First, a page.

Memo From Mac

 

                                                                   

The Burlington Hawk-Eye
The Hawk Eye
Burlington, Iowa


My Wife, The Rabble-Rouser 
February 1983

She had gone through her weeks of daily radiation treatments, burning and blistering in anger and frustration, and now her anger was directed at those who threaten the whole world with radioactivity.

My wife, the rabble-rouser.

I wrote last Thanksgiving about her emerging from an operation for a breast malignancy, with hope and prayer.

The thanksgiving still goes on, and this is sort of a sequel.

One of her souvenirs from the cancer ward, which I have hanging over my desk for a reminder, is a bright yellow tag with the 3-bladed radiation symbol printed in purple on it, and the warning, "Radioactivity Precautions," which had been hung over her bed to tell people she was dangerous with the radioactive implant in her.

"You know," I said happily when I got her home, "this is like sleeping with Three-Mile Island." She vowed to get even for that crack.

She healed her skin and did her exercises and went back to her teaching and the other night she handed me a brochure and said, "I want to go to Washington to demonstrate for the nuclear freeze. Sally McMillan is organizing the bus."

"To Washington? On a bus? Nine hundred miles each way? Don't be silly. Besides, I just got back from Washington."

"We leave here Sunday night," she said, reading from the brochure. "Get to Washington early Monday afternoon. There's a meeting that night, and the rally on the Hill Tuesday. We leave Tuesday afternoon and return home Wednesday noon. It costs $75. They're letting people sleep in churches. But we can stay with one of the kids, and see our grandchildren between the meetings. I think we ought to go."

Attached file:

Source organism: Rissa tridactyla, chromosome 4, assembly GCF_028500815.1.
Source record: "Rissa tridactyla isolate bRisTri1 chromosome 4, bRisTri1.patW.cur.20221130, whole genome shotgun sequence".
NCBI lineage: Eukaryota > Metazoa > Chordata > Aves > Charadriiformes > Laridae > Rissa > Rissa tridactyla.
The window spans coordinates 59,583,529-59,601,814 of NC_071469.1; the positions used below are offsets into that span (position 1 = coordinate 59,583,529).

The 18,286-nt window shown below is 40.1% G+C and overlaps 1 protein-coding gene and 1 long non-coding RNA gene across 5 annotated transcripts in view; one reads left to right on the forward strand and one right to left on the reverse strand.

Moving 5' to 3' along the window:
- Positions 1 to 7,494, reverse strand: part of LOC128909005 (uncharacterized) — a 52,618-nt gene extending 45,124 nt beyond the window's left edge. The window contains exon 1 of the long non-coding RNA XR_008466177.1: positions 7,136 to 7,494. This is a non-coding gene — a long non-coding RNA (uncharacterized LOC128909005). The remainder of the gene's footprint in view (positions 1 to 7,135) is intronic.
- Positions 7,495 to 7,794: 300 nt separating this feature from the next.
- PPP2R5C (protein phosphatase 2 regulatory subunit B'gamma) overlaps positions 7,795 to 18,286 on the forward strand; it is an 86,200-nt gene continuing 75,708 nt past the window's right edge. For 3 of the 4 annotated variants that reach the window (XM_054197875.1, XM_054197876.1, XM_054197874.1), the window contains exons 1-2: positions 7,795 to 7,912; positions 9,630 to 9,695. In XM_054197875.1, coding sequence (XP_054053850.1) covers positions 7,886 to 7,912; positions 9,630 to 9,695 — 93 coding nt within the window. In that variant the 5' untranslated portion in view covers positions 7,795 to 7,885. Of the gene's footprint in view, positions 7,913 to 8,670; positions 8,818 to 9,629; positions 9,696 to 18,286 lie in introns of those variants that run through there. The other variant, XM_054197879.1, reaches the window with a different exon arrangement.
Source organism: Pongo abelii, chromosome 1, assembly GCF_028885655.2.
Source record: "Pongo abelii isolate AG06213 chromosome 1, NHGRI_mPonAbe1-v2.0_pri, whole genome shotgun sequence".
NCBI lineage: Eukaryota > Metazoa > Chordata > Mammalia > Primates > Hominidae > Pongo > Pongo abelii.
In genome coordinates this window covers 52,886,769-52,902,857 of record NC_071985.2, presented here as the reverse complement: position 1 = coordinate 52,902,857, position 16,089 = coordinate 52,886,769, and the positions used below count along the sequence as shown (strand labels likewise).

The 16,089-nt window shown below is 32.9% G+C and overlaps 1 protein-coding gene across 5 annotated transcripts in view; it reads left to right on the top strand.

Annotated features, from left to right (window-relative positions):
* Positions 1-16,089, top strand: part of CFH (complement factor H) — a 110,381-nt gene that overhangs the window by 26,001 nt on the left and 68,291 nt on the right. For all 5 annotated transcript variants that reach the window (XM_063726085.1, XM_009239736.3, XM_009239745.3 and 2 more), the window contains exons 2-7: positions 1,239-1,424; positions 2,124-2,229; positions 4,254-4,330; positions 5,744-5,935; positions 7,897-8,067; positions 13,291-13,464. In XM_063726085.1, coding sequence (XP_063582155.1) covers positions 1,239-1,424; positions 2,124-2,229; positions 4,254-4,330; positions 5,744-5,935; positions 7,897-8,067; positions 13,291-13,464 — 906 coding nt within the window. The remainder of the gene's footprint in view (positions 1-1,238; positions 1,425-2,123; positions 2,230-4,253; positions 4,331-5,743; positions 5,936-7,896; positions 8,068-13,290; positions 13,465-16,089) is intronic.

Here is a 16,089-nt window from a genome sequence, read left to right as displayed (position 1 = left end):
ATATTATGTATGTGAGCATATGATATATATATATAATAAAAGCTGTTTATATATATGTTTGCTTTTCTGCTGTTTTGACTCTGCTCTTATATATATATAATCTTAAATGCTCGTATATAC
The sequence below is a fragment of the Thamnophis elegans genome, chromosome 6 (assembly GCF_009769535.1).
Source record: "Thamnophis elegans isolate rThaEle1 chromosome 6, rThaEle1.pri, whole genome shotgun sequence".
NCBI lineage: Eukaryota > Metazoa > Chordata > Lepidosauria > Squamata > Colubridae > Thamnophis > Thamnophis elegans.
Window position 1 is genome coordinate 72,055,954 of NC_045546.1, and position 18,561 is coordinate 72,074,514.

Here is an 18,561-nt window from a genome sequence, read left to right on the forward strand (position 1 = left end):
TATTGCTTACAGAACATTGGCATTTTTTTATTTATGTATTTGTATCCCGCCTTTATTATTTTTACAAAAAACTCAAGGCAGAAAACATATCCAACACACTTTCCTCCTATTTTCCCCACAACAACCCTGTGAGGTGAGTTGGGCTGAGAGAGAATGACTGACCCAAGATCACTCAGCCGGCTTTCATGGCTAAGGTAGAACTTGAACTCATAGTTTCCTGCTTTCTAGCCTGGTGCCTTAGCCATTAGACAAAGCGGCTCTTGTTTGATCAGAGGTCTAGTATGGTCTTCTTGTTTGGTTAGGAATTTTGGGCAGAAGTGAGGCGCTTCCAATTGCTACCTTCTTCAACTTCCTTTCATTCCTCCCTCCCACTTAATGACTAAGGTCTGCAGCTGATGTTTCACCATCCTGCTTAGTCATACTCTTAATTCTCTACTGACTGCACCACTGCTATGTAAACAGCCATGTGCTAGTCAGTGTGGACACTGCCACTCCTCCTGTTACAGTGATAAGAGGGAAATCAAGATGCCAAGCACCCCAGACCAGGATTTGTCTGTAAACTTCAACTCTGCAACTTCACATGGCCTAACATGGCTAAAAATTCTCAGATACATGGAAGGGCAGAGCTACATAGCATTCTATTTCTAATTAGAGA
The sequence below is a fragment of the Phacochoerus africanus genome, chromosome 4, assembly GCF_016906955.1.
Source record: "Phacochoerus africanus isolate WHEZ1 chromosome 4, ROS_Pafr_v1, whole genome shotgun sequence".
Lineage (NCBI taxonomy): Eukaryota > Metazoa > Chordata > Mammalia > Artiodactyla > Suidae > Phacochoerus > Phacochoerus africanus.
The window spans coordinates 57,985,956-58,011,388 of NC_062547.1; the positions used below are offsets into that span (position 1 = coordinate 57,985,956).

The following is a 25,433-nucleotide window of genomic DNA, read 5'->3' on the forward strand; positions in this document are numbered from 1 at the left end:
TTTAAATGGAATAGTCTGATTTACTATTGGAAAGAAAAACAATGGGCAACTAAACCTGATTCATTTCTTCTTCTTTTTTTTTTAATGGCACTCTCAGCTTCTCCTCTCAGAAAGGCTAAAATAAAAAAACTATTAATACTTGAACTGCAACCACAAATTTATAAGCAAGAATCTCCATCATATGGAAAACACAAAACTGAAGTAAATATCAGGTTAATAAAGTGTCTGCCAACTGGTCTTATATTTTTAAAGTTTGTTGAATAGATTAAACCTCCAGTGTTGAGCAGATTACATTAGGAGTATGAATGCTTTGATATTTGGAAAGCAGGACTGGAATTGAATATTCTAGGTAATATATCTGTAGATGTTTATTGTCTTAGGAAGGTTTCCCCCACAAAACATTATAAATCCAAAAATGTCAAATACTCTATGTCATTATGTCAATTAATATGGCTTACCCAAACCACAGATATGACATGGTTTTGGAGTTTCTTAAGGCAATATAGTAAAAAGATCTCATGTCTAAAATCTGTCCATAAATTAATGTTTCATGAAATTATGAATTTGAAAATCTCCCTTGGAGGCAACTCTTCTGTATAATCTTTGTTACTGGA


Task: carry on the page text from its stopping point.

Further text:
I managed to change the subject.

I had to go out of town and, driving down the road, the size of my stupidity hit me. "You damn fool," I said. "Three months ago you were in panic that your wife might be dying of cancer and you were helpless to do anything about it. And here she is, worrying about everyone else dying, and determined to do something about it. And you think you're too busy."

I'd been interviewing candidates Glenn, Hart, Cranston about the nuclear freeze; studying the Catholic bishops' pastoral letter draft; following the dispute over Kenneth Aldeman's nomination; replying to Reagan's charge that the freeze proponents are Communist dupes.

All that is interesting. But when it comes down to it, whether there is a freeze or not, whether there's any halt in the arms race, depends upon whether enough people demand it, loud enough to let the politicians know they mean business.

I know this is considered terribly unsophisticated this idea of taking politics to the street. The politicians frown on it, and the high-class editorial writers and political scientists and the intellectual commentators.

But the civil rights changes didn't begin to come until people took to the streets, nor the end in Vietnam.

Of course, everyone had been for civil rights for blacks as long as they stayed in their place; and everyone was for getting out of Vietnam as soon as we won. So everyone's for ending the nuclear arms race as soon as it's safe.

Nothing really changes until someone is willing to take the step beyond the safe and conventional.

"Not only the use of strategic nuclear weapons, but also the declared intent to use them involved in our deterrence policy, are both wrong," declares Cardinal Joseph Bernardin of Chicago, architect of the bishop's letter.

That's strong stuff. Made even scarier when you note as defense writer Thomas Powers does, that since the influence of the bishop or any of the rest of us "does not extend to the Soviet Union, any steps they recommend must of necessity be unilateral. This is the reef "on which all previous unofficial, extra governmental attempts to halt the arms race have foundered."

This latest effort, labeled "Citizens Lobby for a U.S.-Soviet Nuclear Weapons Freeze" may also founder. But a powerful tide is running.

"You're right," I told her when I got home, "we should go to Washington. But are you sure you're up to the bus trip?"

"Don't worry about me," she said, looking up Sally's number. "It's the grandkids I'm worried about."

Beware, bombs, I muttered. You may have met your match in my radioactive lady.

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